3. Strengthening the finances of the local body and other city agencies – Bangalore faces a serious shortage of finances to maintain infrastructure, support economic activity and sustain public services. Given the importance of the city to the economy of the state, it is important that we should keep this ‘engine’ of the state running smoothly. A number of proposals for increasing revenue are needed. For instance:
    1. The profession tax collected in the city should be earmarked by the State government for the city.
    2. 50% of the stamp duties collected on property transactions in BBMP limits should be given to the city.
    3. 50% of the road tax collected in the BBMP limits should be given to the city.

    Such funds can be given either to BBMP, or to the BDA, for infrastructure development. The principle of such use of funds can be applied in all cities in the state, and they would all benefit from the infusion of funds.

  4. Ensuring accountability of civic agencies – To most citizens, it is not clear what the civic agencies are doing, or how well they are doing it. It is important to set measures of success for each of the agencies, and to also have public disclosure of their work, whether in small projects or at the level of achieving an overall vision for the city. BPAC will work for:
    1. Public disclosure of expenditure on all projects.
    2. Public information on all tenders for works executed in the city.
    3. Regular progress reports on all projects.
    4. Performance audits of projects undertaken by the officials of BBMP and other parastatals, with scope for citizen feedback.
    5. CAG audit of the municipal body each year.
    6. A public accounts committee to be created in BBMP to provide continuous improvement in standards for project execution.
  5. Developing strong infrastructure – We need world class infrastructure, if we are to have a world class city. At the moment there are serious deficits in physical infrastructure, knowledge infrastructure, social infrastructure and financial infrastructure, and we must overcome these swiftly. A comprehensive proposal for infrastructure development across all sectors has been drawn up by the Karnataka Information Technology and Communication (ICT) Group, which was presented to the government on January 8, 2013. BPAC will advocate that each piece of this proposal be taken up by the government and instituted over the next 10 years.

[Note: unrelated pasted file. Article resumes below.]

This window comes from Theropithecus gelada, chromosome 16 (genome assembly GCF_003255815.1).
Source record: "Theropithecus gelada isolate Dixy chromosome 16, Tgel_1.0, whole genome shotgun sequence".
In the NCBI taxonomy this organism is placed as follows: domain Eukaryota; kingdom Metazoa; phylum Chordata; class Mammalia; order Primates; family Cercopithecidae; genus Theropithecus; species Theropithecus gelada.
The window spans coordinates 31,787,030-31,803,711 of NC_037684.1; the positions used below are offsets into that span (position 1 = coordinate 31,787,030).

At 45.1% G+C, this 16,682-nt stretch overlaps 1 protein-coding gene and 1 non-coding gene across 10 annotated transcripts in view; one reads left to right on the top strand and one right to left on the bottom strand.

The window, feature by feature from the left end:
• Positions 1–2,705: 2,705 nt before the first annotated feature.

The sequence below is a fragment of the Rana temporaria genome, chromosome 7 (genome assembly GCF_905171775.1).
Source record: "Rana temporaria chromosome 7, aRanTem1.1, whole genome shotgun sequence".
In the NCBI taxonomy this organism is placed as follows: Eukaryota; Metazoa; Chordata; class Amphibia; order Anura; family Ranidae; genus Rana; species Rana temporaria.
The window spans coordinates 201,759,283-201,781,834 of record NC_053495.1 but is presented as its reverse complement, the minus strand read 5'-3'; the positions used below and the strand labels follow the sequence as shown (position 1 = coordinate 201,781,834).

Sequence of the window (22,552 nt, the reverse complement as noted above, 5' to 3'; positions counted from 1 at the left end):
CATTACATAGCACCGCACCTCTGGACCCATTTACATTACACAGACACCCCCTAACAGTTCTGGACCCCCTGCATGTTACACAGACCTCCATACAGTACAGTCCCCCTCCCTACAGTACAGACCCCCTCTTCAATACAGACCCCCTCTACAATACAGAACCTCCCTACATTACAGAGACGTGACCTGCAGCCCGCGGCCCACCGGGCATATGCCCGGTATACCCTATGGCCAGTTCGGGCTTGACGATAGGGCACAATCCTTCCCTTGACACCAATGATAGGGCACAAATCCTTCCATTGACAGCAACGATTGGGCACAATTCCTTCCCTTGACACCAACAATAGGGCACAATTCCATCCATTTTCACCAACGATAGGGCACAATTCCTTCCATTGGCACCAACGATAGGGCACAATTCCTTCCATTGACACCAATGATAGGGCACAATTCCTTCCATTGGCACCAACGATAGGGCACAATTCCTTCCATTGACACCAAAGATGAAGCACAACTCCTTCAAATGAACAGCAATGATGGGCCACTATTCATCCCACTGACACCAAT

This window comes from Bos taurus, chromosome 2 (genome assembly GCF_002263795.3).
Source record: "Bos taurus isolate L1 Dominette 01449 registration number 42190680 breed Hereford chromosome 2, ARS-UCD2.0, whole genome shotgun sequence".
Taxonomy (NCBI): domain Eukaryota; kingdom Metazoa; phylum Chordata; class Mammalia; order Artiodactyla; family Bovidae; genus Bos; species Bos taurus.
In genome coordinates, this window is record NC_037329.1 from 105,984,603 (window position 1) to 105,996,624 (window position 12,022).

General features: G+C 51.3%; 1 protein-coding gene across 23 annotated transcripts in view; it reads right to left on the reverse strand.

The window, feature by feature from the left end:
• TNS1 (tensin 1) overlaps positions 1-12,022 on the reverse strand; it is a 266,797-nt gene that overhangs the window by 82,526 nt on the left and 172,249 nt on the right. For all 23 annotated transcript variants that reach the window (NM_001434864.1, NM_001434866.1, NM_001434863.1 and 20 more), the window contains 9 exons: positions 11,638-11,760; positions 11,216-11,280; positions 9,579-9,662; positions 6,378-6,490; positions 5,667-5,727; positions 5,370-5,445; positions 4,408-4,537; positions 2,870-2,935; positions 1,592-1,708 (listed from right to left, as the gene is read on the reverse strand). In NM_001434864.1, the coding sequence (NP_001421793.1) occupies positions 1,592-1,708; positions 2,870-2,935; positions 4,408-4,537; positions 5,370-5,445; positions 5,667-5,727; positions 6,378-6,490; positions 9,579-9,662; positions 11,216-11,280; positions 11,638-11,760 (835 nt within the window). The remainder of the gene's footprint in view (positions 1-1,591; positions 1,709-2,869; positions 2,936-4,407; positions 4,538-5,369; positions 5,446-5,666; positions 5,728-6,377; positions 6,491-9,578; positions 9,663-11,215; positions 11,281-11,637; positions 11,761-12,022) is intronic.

6. Strengthening the foundations of urban politics –
    1. STRENGTHENING URBAN REPRESENTATION – Despite the growing urbanisation in the country, the number of seats in State legislatures and Parliament from urban areas has not grown. Explore legal and political processes to make representations that continuously reflect changing demographic trends.
    2. CAMPAIGN FINANCE – The permissible amounts of expenditure for election campaigns is currently too low, and needs to be set realistically. Also, regulation of campaign expenditure is weak. Take up necessary interventions in courts as well as with the Election Commission to set realistic limits for expenditure, and ensure that these are regulated well, so that the public gets a good view of all candidates before election day.